I was interested to read an article on standards in the Sunday Times on 2nd April, 1967, which stated that flags of convenience countries have all been brought within the safety agreements negotiated through the Inter-Governmental Maritime Consultative Organisation, and Liberia has signed I.M.C.O.'s agreement on oil pollution.

A fair point put by my hon. Friend the Member for Dorset, West and the hon. Member for West Derby was: what do we do about it? It is a serious problem. Unfortunately, we cannot dictate to the world what should be done about these problems. What can be done? One answer would be retaliation—perhaps to take action against ships flying flags of convenience. Hon. Members on both sides of the House in the past have pointed out that this would involve enormous difficulties and would not be in our interest, since we have a large fleet which goes to every port in the world. Retaliation could bring reverse retaliation, and we might be retaliated against. It is not a practicable proposition, and not one hon. Member has suggested it today.

What we must do is to make it more attractive for our own shipping companies by providing the maximum encouragement and incentive to our own fleets to register in this country. It is interesting to note that in 1959 the Greek Government—now going through some difficulties—had a very serious problem, because they found that almost all their ships were being registered under flags of convenience. They therefore adopted a "welcome home" policy and provided substantial tax advantages to shipowners who registered their ships in the homeland. In 1959 the Greek fleet grew by 500 per cent. That is a point worth noting.

It is not simple to register British ships under Hags of convenience, as can be done in the United States and in Greece. On the other hand, we are in stark competition with companies operating major merchant fleets and which have major tax advantages. Something must be done, and I believe that the answer is more encouragement to our own merchant marine.

My hon. Friend the Member for Dorset, West pointed out that the budget of the Chancellor gave an excellent concession to our shipping companies, which was very much appreciated. It showed that the Government had knowledge of the problem, and were concerned about it. But they have not done enough. More must be done. I hope that the message which the Minister will send out in response to the fluent and well-informed speech of my hon. Friend the Member for Dorset, West and the hon. Member for West Derby will be a message of hope for British ship-owning companies which will enable them to look to the future with the same confidence as they have done in the past.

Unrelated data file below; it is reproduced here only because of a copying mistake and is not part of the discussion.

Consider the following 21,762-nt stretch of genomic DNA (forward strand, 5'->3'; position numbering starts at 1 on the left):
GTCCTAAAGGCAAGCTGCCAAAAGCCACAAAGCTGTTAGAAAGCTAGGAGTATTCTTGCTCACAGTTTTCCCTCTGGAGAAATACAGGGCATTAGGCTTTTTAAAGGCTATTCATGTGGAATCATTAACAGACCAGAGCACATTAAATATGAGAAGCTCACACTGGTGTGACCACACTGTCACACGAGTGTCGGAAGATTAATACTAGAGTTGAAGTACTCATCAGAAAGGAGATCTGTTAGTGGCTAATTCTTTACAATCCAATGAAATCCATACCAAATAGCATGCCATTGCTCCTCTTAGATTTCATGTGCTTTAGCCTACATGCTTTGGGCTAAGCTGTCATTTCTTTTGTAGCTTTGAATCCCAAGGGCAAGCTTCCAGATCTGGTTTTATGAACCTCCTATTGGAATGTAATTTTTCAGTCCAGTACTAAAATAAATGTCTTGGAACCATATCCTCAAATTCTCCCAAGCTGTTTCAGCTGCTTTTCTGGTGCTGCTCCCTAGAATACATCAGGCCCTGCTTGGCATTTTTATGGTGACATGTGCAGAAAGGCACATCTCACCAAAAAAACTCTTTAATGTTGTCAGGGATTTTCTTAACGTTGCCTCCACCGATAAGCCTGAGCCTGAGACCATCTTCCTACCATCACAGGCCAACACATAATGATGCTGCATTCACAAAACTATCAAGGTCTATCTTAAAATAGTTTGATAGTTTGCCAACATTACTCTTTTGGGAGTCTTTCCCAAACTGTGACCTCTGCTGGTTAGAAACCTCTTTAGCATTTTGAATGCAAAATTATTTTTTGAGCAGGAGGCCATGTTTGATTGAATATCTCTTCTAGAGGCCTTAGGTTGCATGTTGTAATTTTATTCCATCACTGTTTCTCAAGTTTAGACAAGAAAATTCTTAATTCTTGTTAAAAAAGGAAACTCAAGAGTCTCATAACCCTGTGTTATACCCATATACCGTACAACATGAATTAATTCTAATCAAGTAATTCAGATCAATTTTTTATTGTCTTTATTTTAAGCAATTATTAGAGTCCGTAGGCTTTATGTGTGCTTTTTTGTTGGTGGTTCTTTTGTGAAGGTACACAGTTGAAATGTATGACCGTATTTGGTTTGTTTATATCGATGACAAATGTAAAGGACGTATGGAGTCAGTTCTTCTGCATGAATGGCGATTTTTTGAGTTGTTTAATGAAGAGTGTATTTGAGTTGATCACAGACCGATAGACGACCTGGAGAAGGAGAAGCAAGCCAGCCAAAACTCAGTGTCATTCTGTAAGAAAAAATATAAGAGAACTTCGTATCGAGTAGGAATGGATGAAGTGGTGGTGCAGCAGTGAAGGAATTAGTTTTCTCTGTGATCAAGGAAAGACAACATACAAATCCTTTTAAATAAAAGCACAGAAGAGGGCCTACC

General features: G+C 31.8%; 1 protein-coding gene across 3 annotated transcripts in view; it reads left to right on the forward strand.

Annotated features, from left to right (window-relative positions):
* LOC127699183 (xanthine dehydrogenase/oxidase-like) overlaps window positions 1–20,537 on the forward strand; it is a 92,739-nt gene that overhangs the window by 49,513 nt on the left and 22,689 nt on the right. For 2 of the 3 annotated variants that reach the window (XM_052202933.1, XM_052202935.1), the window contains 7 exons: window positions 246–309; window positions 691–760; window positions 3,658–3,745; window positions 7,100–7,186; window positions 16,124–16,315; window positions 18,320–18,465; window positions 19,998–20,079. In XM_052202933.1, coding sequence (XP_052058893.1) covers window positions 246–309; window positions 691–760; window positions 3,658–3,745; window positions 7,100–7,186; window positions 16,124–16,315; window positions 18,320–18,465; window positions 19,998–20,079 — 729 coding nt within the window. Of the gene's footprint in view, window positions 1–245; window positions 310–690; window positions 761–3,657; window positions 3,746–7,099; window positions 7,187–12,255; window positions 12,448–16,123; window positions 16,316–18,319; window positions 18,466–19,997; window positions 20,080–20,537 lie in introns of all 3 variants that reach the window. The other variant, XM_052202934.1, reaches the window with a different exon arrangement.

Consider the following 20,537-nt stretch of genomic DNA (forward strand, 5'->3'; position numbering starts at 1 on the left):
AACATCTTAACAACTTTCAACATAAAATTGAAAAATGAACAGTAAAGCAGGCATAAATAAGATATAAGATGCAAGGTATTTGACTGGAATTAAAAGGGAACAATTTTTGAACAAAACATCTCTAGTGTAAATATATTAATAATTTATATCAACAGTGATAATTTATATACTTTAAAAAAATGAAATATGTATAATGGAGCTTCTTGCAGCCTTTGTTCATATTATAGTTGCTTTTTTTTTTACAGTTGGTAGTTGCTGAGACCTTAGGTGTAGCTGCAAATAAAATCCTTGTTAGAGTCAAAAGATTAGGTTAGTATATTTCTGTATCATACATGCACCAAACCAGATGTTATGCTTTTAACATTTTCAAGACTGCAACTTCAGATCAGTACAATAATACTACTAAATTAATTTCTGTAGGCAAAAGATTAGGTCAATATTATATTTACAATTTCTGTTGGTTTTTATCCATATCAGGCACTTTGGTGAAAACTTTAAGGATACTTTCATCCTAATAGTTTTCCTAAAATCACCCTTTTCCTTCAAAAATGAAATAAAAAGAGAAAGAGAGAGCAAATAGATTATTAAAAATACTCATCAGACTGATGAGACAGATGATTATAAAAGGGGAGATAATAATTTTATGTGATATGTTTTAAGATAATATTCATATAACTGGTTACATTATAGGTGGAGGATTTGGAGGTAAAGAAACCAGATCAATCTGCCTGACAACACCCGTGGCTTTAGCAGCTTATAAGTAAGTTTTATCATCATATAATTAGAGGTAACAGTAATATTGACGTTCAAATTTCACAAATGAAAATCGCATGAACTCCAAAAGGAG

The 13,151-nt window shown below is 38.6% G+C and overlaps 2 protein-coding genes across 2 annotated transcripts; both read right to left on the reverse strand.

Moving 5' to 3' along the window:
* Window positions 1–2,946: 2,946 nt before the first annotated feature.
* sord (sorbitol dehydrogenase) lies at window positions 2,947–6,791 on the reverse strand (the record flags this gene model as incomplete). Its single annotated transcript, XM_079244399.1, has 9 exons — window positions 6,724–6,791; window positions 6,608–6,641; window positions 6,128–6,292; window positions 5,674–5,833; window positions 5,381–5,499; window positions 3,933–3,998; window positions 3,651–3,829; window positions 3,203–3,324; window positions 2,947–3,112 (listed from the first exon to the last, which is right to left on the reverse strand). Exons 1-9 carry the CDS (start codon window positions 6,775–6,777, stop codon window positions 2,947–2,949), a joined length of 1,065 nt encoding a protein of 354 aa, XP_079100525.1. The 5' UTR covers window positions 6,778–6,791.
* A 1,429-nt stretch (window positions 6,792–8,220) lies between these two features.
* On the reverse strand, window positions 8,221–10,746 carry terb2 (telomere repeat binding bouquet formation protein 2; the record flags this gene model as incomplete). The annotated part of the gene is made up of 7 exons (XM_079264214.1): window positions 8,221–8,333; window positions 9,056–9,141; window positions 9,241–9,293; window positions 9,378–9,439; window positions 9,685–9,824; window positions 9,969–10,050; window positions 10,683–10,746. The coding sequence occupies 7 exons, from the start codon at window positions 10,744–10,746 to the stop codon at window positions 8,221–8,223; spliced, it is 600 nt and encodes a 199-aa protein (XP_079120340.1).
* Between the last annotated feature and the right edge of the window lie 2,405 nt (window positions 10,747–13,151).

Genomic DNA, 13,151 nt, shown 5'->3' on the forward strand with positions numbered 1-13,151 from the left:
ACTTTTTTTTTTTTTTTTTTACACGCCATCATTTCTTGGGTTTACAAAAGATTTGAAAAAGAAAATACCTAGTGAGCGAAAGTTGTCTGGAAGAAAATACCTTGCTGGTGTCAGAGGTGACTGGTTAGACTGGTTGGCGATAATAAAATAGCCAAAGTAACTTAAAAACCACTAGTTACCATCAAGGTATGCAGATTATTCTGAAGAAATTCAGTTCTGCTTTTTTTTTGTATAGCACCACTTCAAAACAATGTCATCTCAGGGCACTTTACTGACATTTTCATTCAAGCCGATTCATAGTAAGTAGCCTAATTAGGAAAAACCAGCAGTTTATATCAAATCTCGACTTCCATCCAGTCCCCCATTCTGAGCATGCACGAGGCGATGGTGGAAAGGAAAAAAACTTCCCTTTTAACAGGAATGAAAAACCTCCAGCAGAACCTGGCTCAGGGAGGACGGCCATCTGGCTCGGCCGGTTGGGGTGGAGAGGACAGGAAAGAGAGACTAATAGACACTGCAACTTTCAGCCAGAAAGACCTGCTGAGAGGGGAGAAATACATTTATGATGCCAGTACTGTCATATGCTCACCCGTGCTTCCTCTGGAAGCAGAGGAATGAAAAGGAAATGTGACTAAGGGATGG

3.16 p.m.

The Minister of State, Board of Trade (Mr. J. P. W. Mallalieu)

It is a great pleasure for me—

Mr. Speaker

Order. The hon. Member requires the leave of the House to speak again. This is one debate.

Mr. Mallalieu

I am sorry, Mr. Speaker.

By leave of the House, it is a great pleasure to begin my second speech today by joining the hon. Member for Glasgow, Cathcart (Mr. Edward M. Taylor) in what he had to say about the staff of the House. I say this in the presence of an hon. Friend who is very much senior to myself. We know the strains and stresses to which we have subjected the staff during the years, and I am delighted that recently those strains and stresses have begun slightly to diminish. This is an excellent procedure, and I hope that we shall continue it throughout our proceedings on the Finance Bill and on other Measures of the kind on which, in the past, we have spent so many hours.

With a little hesitation, I want to follow the hon. and gallant Member for Winchester (Rear-Admiral Morgan Giles) in one particular, namely, the tribute that he paid to the Merchant Navy. At Christmastime many members of the Merchant Navy will be far from their homes—perhaps at sea—where things are not always comfortable. It would be nice for this House to send them a message of good will and a thank you for the wonderful service which the Merchant Navy, since the days of Charles II, has given to the nation.

My hon. Friend the Member for Liverpool, West Derby (Mr. Ogden) has done a great service in allowing the House to ventilate this question of flags of convenience. What I have to say about it may be somewhat disappointing to him, but it is as well that we should get the whole issue into perspective.

It is true that the size of the fleets of the flags of convenience countries has been growing. I believe that the latest percentage figure is 17 per cent. Liberia and, very much below Liberia, Panama, are the principal flags of convenience fleets. I am not sure that I agree with the hon. Member for Dorset, West (Mr. Wingfield Digby) that it is a sad thought when the Merchant Navy is passed by the flags of convenience counting registered fleets. I have a feeling, like the league tables and so on, that we discussed earlier in the day.